An “ABL” turtle update!

Good news! For those of you who are just joining us, back in September Jan & Rick Dappen rescued an injured and very ill turtle.  This guy had had a string of bad days over the summer. He was nicknamed “ABL” after the three-letter code that was assigned to him in our monitoring program.

Photos courtesy of K. Dudeck, Chattahoochee Nature Center.

All of this earned ABL a trip to the Chattahoochee Nature Center Wildlife Department, where Kathryn Dudeck and the staff have given him top notch rehabilitative care. One of ABL’s hind legs had to be amputated but he has mended vigorously. According to Kathryn:

He has put on 96 g (grams – ed.) since intake (which of course, included the leg that was amputated), so he now weighs 531 g. He is eating us out of house and home, and I have removed his sutures. He is starting to build strength in that right front leg that was limp, and he is beginning to put it in proper position when he walks. He isn’t bearing full weight on it yet, but most likely, it’s just a matter of time.

Good news, indeed! Here’s hoping that ABL is well enough to make that “release party” that Jan has talked about for this spring! A 531 gram (1 pound, 2 ounce) male box turtle is LARGE for this neighborhood but his mass reflects the fact that he was probably a big boy before he was hurt. Note that, in the “after” photo, both of his eyes are open and clear, his colors are much brighter, and his skin is dark. Back in September one eye was completely closed, his colors were very dull, and his skin was gray from dehydration.

Want to keep ABL in lots of yummy mealworms and other food in his convalescence? Would you like to help other injured and ill reptiles and raptors at the same time? Consider either joining Chattahoochee Nature Center or making a donation to CNC! A membership helps support CNC’s good works in nature interpretation and wildlife rehabilitation. A donation helps to fund the wildlife department and the operation of the Center in general.  A membership can benefit you and your family, too. It includes free admission to the Interpretive Center. CNC is an excellent place to “un-plug” your children and grandchildren for an afternoon while they learn about the wildlife and greater ecosystem surrounding the Chattahoochee River in north Atlanta.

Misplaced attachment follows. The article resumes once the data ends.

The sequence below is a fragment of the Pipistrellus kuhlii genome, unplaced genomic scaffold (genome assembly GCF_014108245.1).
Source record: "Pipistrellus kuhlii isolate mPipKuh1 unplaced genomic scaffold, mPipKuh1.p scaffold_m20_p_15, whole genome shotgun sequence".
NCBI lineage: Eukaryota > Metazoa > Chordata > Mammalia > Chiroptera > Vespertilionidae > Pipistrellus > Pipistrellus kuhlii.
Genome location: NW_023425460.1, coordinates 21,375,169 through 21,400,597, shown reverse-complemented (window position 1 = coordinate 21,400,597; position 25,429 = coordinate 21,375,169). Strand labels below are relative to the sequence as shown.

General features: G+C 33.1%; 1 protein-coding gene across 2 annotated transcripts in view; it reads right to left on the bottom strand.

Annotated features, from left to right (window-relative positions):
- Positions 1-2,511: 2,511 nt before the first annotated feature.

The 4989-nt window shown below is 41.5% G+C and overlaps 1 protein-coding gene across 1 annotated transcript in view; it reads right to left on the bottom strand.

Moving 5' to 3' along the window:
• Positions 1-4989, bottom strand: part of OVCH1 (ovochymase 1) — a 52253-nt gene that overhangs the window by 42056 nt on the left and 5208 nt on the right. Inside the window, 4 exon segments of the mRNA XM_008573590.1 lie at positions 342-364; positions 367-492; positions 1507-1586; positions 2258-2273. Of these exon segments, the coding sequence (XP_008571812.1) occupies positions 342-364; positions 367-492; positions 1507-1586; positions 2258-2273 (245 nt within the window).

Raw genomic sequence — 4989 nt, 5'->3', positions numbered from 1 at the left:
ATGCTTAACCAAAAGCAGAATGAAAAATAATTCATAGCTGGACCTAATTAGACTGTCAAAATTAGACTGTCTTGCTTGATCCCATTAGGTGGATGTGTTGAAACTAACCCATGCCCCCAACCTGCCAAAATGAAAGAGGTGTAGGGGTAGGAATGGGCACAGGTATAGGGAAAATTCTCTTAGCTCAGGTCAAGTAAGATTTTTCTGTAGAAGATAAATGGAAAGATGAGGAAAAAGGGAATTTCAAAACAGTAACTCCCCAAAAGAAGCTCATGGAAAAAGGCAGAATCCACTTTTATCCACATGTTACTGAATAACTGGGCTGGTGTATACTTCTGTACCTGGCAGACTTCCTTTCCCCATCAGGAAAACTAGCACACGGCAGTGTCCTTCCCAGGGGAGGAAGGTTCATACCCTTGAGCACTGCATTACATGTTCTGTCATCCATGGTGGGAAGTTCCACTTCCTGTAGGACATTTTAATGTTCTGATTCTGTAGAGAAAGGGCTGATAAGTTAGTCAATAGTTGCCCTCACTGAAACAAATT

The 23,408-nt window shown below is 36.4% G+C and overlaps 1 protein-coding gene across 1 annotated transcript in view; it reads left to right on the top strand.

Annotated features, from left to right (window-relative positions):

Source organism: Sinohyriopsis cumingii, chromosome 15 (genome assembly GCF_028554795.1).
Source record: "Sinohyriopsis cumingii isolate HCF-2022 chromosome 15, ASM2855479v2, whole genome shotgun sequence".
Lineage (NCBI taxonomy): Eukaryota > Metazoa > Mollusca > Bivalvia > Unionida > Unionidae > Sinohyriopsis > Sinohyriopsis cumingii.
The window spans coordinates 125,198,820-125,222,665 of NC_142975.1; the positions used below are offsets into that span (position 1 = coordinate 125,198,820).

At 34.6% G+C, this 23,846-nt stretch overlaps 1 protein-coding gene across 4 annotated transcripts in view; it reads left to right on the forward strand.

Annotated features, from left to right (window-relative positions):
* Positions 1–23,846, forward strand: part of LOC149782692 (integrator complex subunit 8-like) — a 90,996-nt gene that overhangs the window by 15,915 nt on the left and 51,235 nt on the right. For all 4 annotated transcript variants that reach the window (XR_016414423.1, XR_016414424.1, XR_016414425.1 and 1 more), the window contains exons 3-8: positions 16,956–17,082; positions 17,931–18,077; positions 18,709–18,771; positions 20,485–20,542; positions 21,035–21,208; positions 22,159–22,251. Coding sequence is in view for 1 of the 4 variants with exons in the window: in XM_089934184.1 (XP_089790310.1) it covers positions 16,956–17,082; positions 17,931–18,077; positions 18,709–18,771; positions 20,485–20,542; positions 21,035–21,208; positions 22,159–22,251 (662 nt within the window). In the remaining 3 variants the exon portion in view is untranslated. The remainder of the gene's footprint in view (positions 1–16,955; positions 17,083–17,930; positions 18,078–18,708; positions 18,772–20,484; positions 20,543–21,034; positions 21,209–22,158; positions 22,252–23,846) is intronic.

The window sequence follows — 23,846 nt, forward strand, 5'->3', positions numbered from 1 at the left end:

**Editor’s note: Should you find an injured or ill turtle in the Mountaintown Creek watershed, then please let me know and I will try to arrange to check it out. Every turtle counts in this monitoring project. And I encourage folks to move turtles out of the road whenever they find them. Unfortunately, my monitoring permit doesn’t include an authorization for others to remove turtles from the wild. Thanks!

It came upon a midnight rainy….

And indeed it was much like “Winnie the Pooh and the Blustery Day”: a blustery day turned into a blustery night. Wow! What a lot of rain! But how do you see a real measurement of what’s going on in the creeks?  Ever been away but you wanted to know what’s happening back in Mountaintown Creek? For that let’s go first to the US Geological Survey. In crossing some of our local river bridges you may have seen something like this:

An automated river gauge. Photo courtesy US Geologic Survey

Ever heard a newscaster say, “the so-and-so river is at X number of feet at the Highway 1 bridge?” No one stands out there with a yardstick – thank goodness! – to measure that. Instead, USGS uses an automated station that includes a sophisticated “yardstick” and rain gauge to monitor river height, discharge rate (how many cubic feet of water pass per second), and local rainfall amounts. Older gauges look more like metal barrels. You can see one easily on the west side of the Ellijay River bridge on Old Highway 5 north of town. These stations capture the data and transmit it in real-time to the USGS. The USGS then makes the data available to the public and the National Weather Service. The National Weather Service’s River Forecast Centers monitors the USGS data so the Weather Service can issue watches or warnings of “flash floods” or “areal floods“. These forecasts are monitored by local media and public safety officials, which then relay those alerts to the public.

The Southeast RFC covers our area. Its website includes a map of all of the automated river gauge stations in the RFC’s forecast area. Sure enough, we have one for our little corner of the world. It’s MNCG1 -Mountaintown Creek. It’s a gauge on Highway 282, known locally as Tails Creek Road.

The map view of the Southeast River Forecast Center’s river gauges. MNCG1 is on Mountaintown Creek – south of Mountaintown itself – on Tails Creek Road. Courtesy National Weather Service. 

According to the U.S. Geological Survey, this station is maintained with the Georgia Department of Natural Resources’ Environmental Protection Division.

Why is MNCG1 a good indicator of what’s happening upstream in Mountaintown? MNCG1 is the closest gauge as well as the first gauge downstream of us. As a downstream gauge it will usually be a lagging indicator of what’s happening upstream. Unfortunately we have no gauges that are closer in this watershed. The ideal situation would be if we had a gauge upstream of us.  Nevertheless, let’s see what’s going on locally:

By 9 a.m. Christmas Eve the Mountaintown Creek station indicates that the creek level was falling from a 10-foot crest between 6 a.m. and 9 a.m. The fall continued through “press time”.